Using mutable (IO and ST) arrays in Haskell is not very handy. But there is one tool which adds syntactic sugar to make the use of such arrays very close to that of imperative languages. It is written by Hal Daume III and you can get it at

Using this tool, you can index array elements in arbitrarily complex expressions with the notation "arr[|i|]" and the preprocessor will automatically convert these forms to the appropriate calls to 'readArray' and 'writeArray'. Multi-dimensional arrays are also supported, with indexing in the form "arr[|i|][|j|]". See further descriptions at

Repa package

Another option for arrays in Haskell which is worth consideration are REgular PArallel arrays (Repa). Repa is a Haskell library for high performance, regular, multi-dimensional parallel arrays. It allows to easily get an advantage from multi-core CPU's. Repa also provides list-like operations on arrays such as map, fold and zipWith, moreover repa arrays are instances of Num, which comes in hand for many applications.

Repa employs a different syntax for arrays, which is also used in an experimental accelerate package. Data.Array.Accelerate is aimed to gain the performance from using GPGPU (via CUDA).

Repa possesses a number of other interesting features, such as exporting/importing arrays from ascii or bmp files. For further information consult repa tutorial.

ArrayRef library

The ArrayRef library reimplements array libraries with the following extensions:

  • dynamic (resizable) arrays
  • polymorphic unboxed arrays

It also adds syntactic sugar which simplifies arrays usage. Although not as elegant as STPP, it is implemented entirely inside the Haskell language without requiring any preprocessors.

Unsafe indexing, freezing/thawing, running over array elements

There are operations that convert between mutable and immutable arrays of the same type, namely 'freeze' (mutable->immutable) and 'thaw' (immutable->mutable). They make a new copy of the array. If you are sure that a mutable array will not be modified or that an immutable array will not be used after the conversion, you can use unsafeFreeze/unsafeThaw. These operations convert array the in-place if the input and resulting arrays have the the same memory representation (i.e. the same type and boxing). Please note that the "unsafe*" operations modify memory - they set/clear a flag in the array header which specifies array mutability. So these operations can't be used together with multi-threaded access to arrays (using threads or some form of coroutines).

There are also operations that convert unboxed arrays to another element type, namely castIOUArray and castSTUArray. These operations rely on the actual type representation in memory and therefore there are no guarantees on their results. In particular, these operations can be used to convert any unboxable value to a sequence of bytes and vice versa. For example, they are used in the AltBinary library to serialize floating-point values. Please note that these operations don't recompute array bounds to reflect any changes in element size. You need to do that yourself using the 'sizeOf' operation.

While arrays can have any type of index, the internal representation only accepts Ints for indexing. The array libraries first use the Ix class to translate the polymorphic index into an Int. An internal indexing function is then called on this Int index. The internal functions are: unsafeAt, unsafeRead and unsafeWrite, found in the Data.Array.Base module. You can use these operations yourself in order to speed up your program by avoiding bounds checking. These functions are marked "unsafe" for good a reason -- they allow the programmer to access and overwrite arbitrary addresses in memory. These operations are especially useful if you need to walk through entire array:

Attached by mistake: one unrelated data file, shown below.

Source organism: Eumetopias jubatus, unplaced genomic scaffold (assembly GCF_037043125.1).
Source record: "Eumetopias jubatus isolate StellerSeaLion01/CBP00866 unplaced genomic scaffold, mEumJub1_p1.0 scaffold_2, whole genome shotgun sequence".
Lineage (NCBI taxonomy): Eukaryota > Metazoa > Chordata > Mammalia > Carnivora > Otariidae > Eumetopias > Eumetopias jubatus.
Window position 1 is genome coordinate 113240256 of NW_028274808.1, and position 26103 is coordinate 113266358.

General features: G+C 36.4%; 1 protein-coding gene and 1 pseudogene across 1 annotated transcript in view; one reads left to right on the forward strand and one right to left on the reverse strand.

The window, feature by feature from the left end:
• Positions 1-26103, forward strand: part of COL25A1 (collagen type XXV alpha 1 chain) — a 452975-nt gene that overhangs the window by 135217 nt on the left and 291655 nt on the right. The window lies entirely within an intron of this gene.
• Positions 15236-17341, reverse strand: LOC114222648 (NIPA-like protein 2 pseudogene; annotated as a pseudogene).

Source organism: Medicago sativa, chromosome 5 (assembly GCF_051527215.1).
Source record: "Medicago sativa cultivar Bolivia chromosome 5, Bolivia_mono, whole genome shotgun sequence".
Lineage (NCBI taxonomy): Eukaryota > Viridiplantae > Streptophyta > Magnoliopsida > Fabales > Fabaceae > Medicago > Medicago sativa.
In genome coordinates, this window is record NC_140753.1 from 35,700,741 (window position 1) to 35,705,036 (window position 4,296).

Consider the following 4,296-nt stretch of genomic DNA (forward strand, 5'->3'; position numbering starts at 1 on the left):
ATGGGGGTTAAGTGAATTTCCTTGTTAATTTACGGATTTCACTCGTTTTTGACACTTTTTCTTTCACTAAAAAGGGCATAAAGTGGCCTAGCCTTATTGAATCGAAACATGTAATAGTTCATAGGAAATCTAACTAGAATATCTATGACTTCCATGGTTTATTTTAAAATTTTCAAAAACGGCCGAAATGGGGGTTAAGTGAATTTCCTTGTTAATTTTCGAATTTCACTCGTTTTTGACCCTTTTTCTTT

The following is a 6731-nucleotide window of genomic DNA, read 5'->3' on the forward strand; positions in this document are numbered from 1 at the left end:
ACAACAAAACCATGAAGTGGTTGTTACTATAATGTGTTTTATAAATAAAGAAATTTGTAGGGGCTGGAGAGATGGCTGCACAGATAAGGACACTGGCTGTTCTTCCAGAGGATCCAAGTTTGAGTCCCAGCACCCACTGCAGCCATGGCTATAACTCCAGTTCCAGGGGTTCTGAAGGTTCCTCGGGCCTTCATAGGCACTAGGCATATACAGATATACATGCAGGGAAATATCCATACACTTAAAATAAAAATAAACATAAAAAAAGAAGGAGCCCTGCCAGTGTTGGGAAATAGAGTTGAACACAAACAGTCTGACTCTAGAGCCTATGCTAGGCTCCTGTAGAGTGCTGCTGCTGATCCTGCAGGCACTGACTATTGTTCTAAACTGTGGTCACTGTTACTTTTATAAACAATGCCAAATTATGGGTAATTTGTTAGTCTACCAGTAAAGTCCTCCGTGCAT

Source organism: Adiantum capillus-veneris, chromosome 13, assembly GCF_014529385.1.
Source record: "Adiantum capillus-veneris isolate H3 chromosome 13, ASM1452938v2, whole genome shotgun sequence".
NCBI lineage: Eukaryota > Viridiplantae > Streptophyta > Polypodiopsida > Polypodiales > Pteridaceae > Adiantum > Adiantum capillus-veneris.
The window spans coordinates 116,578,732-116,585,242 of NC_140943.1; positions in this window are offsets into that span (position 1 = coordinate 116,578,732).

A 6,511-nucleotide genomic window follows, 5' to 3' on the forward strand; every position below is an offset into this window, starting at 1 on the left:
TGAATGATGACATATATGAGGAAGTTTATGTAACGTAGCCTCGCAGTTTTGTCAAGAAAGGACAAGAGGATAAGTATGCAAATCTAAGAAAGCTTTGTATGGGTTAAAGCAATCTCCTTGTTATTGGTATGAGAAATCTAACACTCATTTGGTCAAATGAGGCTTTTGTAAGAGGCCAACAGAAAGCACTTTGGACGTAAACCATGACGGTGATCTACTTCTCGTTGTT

import Data.Array.Base (unsafeAt)
-- | Returns a list of all the elements of an array, in the same order
-- as their indices.
elems arr = [ unsafeAt arr i
                | i <- [0 .. rangeSize(bounds arr)-1] ]

"unsafe*" operations in such loops are really safe because 'i' loops only through positions of existing array elements.

GHC-specific topics

Parallel arrays (module GHC.PArr)

As we already mentioned, array library supports two array varieties - lazy boxed arrays and strict unboxed ones. A parallel array implements something intermediate: it's a strict boxed immutable array. This keeps the flexibility of using any data type as an array element while making both creation of and access to such arrays much faster. Array creation is implemented as one imperative loop that fills all the array elements, while accesses to array elements don't need to check the "box". It should be obvious that parallel arrays are not efficient in cases where the calculation of array elements is relatively complex and most elements will not be used. One more drawback of practical usage is that parallel arrays don't support the IArray interface, which means that you can't write generic algorithms which work both with Array and the parallel array constructor.

Like many GHC extensions, this is described in a paper: An Approach to Fast Arrays in Haskell, by Manuel M. T. Chakravarty and Gabriele Keller.

You can also look at the sources of GHC.PArr module, which contains a lot of comments.

The special syntax for parallel arrays is enabled by "ghc -fparr" or "ghci -fparr" which is undocumented in the GHC 6.4.1 user manual.

Welcome to the machine: Array#, MutableArray#, ByteArray#, MutableByteArray#, pinned and moveable byte arrays

The GHC heap contains two kinds of objects. Some are just byte sequences, while the others are pointers to other objects (so-called "boxes"). This segregation allows the system to find chains of references when performing garbage collection and to update these pointers when memory used by the heap is compacted and objects are moved to new places. The internal (raw) GHC type Array# represents a sequence of object pointers (boxes). There is a low-level operation in the ST monad which allocates an array of specified size in the heap. Its type is something like (Int -> ST s Array#). The Array# type is used inside the Array type which represents boxed immutable arrays.